At the height of the 2014 hurricane season when our national interest in disaster management issues is generally piqued, a question posed at a Caribbean Disaster Management Programming Consultation here this morning at Hilton Barbados should be enough to jolt us out of our slumber.
It came from visiting economist Frederic Martin, who asked if we had done a full evaluation of
an IT disaster?
The question was enough to throw a room full of top disaster officials into temporary silence, since it not only shows up one of our worst fears as a technologically driven society, but it also highlights a serious weakness in our preparedness approach.
For many of us, the word disaster still means hurricanes or earthquakes, and on a average day there is no thought of crisis planning unless it is triggered by an emergency bulletin, that usually signals a weather system is near.
Once that system passes, so too does our concern –– unless we suffered some immediate impact.
Thankfully, for us there are individuals and agencies strictly focused on combating the impact of disaster on us –– both at the national and regional level.
We can now take comfort in the fact that the region’s leading disaster management agency, CDEMA, has in hand a comprehensive strategy for the area, which takes into account the needs of all 18 of its participating member states, including Barbados.
From what we have seen and heard of this plan, it is a very well thought out initiative, but it will need the cooperation and partnership of us all if it is redound to more than a great plan on paper.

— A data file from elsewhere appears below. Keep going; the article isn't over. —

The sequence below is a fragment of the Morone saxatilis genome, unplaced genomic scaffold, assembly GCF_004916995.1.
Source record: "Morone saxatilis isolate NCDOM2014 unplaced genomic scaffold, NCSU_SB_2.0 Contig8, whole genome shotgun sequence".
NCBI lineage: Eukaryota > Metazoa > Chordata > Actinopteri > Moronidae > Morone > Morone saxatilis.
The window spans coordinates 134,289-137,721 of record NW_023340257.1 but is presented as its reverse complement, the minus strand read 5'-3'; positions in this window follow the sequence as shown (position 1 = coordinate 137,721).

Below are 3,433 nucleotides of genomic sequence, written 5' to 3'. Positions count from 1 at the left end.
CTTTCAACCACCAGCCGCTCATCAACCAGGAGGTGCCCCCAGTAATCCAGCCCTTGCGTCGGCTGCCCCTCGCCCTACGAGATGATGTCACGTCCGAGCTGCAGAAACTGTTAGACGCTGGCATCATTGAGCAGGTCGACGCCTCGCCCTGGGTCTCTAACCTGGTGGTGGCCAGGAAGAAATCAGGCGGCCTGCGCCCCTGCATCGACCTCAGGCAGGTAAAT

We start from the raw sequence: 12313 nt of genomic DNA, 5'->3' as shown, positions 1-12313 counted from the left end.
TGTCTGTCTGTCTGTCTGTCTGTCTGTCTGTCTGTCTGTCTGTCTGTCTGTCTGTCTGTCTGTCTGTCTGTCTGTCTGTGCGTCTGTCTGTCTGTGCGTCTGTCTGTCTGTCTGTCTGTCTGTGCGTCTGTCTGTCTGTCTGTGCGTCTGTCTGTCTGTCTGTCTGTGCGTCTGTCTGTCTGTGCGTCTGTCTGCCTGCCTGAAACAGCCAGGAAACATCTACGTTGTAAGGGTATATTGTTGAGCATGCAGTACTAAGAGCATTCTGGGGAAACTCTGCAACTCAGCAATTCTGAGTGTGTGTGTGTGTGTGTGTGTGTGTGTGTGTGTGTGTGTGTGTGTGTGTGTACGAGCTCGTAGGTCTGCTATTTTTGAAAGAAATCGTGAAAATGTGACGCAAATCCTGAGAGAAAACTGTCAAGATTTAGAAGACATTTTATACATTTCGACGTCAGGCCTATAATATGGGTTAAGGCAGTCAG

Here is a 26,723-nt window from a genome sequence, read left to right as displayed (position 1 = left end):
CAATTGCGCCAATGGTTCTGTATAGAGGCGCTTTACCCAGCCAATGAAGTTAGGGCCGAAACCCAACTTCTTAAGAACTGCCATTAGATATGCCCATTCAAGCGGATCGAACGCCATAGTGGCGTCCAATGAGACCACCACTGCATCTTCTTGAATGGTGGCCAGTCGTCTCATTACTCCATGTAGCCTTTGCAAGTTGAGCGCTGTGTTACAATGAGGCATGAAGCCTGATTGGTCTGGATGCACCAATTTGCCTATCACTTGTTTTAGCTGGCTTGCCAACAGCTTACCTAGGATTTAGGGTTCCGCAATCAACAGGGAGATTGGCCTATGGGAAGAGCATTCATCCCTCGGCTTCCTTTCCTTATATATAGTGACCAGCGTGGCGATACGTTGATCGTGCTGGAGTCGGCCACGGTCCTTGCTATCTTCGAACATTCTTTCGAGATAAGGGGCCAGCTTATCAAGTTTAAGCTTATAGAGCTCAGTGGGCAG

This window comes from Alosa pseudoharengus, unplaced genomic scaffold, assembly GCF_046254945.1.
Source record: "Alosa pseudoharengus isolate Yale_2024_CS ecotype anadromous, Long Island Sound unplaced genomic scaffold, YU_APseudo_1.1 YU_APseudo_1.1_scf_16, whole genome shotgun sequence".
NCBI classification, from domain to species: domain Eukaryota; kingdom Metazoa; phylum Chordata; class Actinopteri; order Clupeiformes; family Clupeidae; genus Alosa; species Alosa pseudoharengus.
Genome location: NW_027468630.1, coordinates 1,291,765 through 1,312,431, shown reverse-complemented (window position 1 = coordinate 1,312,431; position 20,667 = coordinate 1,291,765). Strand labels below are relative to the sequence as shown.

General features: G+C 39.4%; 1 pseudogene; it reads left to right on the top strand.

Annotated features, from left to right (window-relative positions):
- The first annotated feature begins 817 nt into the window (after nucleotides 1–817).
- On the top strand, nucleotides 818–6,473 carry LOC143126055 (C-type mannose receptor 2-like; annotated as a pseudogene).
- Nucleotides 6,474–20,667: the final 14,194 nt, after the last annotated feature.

Of significant worry for us as a region is the upward trend in terms of the number of disaster occurrences and deaths, and the amount of damage, given our recent experiences with Hurricane Ivan in 2004, the catastrophic earthquake in Haiti in 2010 that claimed over 250,000 lives, and more recently the Christmas Eve scenario in Dominica, St Lucia and St Vincent and the Grenadines.
While Barbados has generally escaped recent catastrophe, we too have an important question to face up to.
It is: Are we as a nation really prepared for any eventuality?
Recent history with small but powerful systems, such as Tomas, would suggest not.
In fact, just yesterday all that occurred was a sharp shower of rain and the end result was several flooded roads and serious headaches for many motorists and commuters. But lest we forget, we could just as easily be impacted by disaster, as Mother Nature forcefully reminded us earlier this year through the jolt of an earthquake.
As small as it was, it was enough to shatter any lingering belief that “God is a Bajan”, and that nothing will happen to us.
On the contrary, we need to do as the European Union Ambassador to Barbados and the Eastern Caribbean Mikael Barfod reminded us this morning: “Wish for the best but prepare for the worst.”
A word to the wise in the midst of an active hurricane season!
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